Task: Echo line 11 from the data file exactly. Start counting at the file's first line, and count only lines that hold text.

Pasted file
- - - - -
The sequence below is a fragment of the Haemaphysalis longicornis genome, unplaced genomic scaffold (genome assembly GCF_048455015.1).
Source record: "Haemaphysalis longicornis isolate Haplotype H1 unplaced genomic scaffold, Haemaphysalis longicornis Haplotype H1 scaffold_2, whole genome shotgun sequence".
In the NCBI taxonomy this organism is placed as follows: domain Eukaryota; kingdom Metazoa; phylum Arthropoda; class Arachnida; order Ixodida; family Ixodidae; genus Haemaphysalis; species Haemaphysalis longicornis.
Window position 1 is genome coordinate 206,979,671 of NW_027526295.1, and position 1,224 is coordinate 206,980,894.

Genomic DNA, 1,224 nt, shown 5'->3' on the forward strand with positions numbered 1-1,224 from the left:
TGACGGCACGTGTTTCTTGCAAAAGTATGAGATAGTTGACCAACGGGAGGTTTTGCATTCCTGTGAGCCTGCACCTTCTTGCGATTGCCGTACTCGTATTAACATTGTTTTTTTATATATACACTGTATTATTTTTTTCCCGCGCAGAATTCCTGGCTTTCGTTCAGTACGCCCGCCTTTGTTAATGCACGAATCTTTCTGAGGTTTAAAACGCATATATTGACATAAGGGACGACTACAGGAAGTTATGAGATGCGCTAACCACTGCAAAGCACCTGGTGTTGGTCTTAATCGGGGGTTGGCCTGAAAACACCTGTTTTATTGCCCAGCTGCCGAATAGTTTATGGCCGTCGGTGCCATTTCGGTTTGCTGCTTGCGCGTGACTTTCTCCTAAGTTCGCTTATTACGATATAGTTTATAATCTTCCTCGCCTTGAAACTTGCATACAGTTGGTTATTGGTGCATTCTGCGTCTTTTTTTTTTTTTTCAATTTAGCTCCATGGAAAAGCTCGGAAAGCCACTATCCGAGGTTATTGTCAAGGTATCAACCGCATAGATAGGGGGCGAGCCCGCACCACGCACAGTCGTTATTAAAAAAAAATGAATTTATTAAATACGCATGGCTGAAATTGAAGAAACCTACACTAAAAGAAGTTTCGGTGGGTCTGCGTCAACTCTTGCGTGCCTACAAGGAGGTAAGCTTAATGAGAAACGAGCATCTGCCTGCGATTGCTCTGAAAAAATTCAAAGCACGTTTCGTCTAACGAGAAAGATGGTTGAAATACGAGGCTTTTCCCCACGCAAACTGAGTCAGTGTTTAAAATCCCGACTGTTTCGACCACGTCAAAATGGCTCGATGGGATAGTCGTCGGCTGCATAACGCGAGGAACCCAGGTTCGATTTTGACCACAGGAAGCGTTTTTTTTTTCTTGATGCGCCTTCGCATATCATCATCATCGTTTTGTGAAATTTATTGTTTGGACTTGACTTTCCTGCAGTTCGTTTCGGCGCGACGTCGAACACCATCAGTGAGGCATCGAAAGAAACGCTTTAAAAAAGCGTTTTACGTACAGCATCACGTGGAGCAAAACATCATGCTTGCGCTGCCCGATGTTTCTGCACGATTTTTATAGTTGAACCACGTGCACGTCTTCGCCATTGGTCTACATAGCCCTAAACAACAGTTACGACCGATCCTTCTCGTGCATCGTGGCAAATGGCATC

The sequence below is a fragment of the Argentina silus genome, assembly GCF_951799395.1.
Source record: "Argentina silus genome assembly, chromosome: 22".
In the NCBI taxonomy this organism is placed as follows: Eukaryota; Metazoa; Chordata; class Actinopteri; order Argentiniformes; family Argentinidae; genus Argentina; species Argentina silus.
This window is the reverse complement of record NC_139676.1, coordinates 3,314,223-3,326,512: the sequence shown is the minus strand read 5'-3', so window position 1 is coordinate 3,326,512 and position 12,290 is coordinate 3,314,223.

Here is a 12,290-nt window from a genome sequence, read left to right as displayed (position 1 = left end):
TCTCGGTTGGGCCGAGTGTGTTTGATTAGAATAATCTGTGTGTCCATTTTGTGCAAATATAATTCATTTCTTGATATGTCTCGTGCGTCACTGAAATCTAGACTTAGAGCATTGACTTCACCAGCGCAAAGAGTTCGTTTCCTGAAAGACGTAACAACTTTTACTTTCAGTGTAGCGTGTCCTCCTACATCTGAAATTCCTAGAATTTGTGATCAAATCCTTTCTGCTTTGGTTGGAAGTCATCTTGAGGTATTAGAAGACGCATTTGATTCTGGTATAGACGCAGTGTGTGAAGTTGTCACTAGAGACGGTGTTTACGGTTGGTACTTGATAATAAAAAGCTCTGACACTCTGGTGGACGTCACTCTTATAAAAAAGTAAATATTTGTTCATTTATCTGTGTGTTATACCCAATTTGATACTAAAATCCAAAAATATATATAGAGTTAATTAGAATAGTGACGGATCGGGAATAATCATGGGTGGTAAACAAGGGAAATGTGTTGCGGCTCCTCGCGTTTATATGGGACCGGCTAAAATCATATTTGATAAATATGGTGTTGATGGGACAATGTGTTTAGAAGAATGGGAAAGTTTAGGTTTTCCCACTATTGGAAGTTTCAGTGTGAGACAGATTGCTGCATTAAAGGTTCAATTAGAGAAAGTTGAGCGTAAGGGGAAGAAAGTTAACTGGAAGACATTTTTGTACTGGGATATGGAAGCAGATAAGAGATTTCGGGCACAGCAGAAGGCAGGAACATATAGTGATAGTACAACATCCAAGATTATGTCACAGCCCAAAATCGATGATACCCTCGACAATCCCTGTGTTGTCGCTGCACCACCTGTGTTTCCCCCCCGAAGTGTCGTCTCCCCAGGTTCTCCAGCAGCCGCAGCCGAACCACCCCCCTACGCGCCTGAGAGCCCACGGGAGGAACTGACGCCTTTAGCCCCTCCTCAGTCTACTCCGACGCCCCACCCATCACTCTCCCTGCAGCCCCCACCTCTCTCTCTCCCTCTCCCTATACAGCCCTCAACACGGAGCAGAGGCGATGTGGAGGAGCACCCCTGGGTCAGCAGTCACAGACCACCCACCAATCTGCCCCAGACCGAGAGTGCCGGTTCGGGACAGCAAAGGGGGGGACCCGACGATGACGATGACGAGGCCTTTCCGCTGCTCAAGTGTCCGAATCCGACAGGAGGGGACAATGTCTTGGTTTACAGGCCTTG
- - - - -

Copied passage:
Here is a 12,290-nt window from a genome sequence, read left to right as displayed (position 1 = left end):